Greek teacher who inspires students to reach for the stars honoured on Australia Day

“Why not do it if you feel you feel so strongly about your idea?” was most people’s response when science teacher Michael Panormitis Pakakis AM came back fired up by what he had seen on an education trip to a space camp in Alabama, USA. He wanted to do something similar in Australia.

“They were doing incredible science and engineering (at the Alabama space camp), it was an incredible way to teach children science. It was a shame not to have something similar in Victoria and Australia,” said Mr Pakakis who is the Director of the Victorian Space Science Education Centre (VSSEC) at Strathmore Secondary College in Melbourne where is also the Assistant Principal.

On Australia Day, last week, he was made a Member of the Order of Australia for his services to STEM (Sciences, Technology, Engineering and Mathematics) through his work to set up and run the VSSEC.

At the time of the trip to the Alabama space camp, he was a science teacher at Strathmore College, where he had been a high school teacher. What had grabbed him about the experience was how inspired the students became when their STEM learning was linked to space travel.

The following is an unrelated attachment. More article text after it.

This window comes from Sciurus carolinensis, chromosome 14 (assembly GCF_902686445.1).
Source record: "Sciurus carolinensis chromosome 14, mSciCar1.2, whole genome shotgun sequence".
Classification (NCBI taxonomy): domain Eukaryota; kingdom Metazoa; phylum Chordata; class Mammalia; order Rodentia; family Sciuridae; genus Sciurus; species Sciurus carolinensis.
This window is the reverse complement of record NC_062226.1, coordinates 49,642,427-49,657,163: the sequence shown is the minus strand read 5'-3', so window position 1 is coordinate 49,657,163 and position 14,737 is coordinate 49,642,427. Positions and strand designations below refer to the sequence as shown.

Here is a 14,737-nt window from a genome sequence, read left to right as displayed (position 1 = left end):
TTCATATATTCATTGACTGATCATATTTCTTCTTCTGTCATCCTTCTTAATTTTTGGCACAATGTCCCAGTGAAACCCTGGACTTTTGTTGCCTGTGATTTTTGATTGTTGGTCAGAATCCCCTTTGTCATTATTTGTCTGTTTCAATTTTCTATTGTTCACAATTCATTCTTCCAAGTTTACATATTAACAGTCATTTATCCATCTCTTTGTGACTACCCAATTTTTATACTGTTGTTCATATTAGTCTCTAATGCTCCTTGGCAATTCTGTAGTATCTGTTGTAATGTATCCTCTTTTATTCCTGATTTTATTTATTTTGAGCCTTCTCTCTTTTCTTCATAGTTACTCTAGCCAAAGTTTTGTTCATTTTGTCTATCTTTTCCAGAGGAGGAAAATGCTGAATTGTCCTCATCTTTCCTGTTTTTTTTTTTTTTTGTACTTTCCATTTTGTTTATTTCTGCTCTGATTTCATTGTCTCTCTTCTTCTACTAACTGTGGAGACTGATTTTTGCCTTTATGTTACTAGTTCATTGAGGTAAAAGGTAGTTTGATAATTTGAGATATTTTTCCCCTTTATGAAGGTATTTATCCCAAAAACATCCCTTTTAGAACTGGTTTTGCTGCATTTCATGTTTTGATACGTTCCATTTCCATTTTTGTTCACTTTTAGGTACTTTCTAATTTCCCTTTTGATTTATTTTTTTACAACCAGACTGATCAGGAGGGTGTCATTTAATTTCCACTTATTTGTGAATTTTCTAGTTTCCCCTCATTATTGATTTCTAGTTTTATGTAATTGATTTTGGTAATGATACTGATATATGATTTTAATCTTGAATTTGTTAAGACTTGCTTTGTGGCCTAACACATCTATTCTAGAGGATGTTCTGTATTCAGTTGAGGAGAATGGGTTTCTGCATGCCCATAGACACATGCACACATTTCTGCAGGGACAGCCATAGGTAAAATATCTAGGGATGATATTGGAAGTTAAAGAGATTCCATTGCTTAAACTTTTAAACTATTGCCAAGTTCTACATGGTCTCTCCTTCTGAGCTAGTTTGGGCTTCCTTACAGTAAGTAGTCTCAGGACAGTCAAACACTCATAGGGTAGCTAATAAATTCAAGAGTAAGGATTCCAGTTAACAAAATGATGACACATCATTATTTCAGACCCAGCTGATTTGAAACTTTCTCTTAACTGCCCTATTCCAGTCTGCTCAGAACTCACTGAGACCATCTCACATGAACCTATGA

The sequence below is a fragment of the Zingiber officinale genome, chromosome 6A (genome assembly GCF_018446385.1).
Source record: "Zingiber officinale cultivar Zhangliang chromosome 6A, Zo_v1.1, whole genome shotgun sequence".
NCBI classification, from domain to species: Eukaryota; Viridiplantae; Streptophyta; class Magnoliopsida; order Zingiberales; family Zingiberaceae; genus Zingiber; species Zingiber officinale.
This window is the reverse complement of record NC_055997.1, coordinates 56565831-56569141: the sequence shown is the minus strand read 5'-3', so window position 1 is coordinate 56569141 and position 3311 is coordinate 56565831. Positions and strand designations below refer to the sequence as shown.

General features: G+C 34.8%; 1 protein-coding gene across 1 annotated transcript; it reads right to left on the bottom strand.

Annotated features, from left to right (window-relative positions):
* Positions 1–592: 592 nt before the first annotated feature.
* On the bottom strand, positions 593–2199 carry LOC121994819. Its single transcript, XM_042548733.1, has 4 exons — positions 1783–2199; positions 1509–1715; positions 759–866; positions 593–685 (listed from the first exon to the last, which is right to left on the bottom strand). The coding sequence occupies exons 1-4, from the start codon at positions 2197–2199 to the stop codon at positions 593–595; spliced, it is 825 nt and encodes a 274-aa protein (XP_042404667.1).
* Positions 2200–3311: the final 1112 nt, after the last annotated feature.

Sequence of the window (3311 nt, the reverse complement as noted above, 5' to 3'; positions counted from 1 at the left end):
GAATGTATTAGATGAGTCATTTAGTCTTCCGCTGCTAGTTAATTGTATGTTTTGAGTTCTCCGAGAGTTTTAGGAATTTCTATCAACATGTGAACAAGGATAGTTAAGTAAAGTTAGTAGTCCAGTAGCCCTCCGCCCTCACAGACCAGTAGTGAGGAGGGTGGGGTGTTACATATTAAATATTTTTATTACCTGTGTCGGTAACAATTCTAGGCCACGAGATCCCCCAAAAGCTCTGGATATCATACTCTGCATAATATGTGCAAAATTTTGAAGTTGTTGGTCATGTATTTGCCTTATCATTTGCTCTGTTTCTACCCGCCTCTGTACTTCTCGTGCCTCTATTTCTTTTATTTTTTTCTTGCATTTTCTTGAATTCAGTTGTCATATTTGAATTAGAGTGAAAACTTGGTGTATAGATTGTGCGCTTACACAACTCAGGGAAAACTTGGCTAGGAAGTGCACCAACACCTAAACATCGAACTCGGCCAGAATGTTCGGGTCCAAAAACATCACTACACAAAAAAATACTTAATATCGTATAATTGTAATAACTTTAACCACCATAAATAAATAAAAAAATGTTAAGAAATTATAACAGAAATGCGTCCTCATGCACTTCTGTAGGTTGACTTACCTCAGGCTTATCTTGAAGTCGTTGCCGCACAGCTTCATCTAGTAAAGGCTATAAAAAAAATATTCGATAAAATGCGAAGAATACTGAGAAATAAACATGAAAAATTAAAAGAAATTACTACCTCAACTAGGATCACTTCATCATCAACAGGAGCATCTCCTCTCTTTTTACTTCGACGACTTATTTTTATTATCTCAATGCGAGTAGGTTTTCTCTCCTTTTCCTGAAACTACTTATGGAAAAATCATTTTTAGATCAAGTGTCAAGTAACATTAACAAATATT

“Space is a really good hook for STEM teaching and learning. It is not only about rockets. Every area of science and technology is connected to the space industry. There is not one part of our lives we cannot connect to space. It draws on every unit of STEM and is one of the reasons why our program has such a great engagement with students,” Mr Pakakis told Neos Kosmos.

“You have to engage students with this science early to get them hooked early.”

His principal and colleagues supported the idea to send a proposal to the state government in 2001 to set up what came to be known as the VSSEC. The state government awarded $6.4million to set up the centre –it would take up to $30 million to build a similar centre today.

The building for the centre, which caters for Years 5 to 12, took two years to set up. It took another two years to install the technological aids.

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Mr Pakakis was appointed science co-ordinator and worked with four teachers to prepare the curriculum and to run it as well prepare a programme for children in the state.

“Receiving the Australian Medal means recognition for what I have done and the amazing team of which I am part of,” he said.

More than 200,000 students have passed through the doors of the VSSEC since it opened its doors in 2006. The centre’s outreach programs have reached thousands of students across the state.

“The programs are available to every child in Victoria. We were the first to provide scenario-based science programme to immerse the students in their learning.”

The Mars programme is the VSSEC’s flagship with a one section of the building featuring a simulated surface of the red planet and another room is the Mission control room. The students are immersed into the roles of engineers, research scientists and astronauts.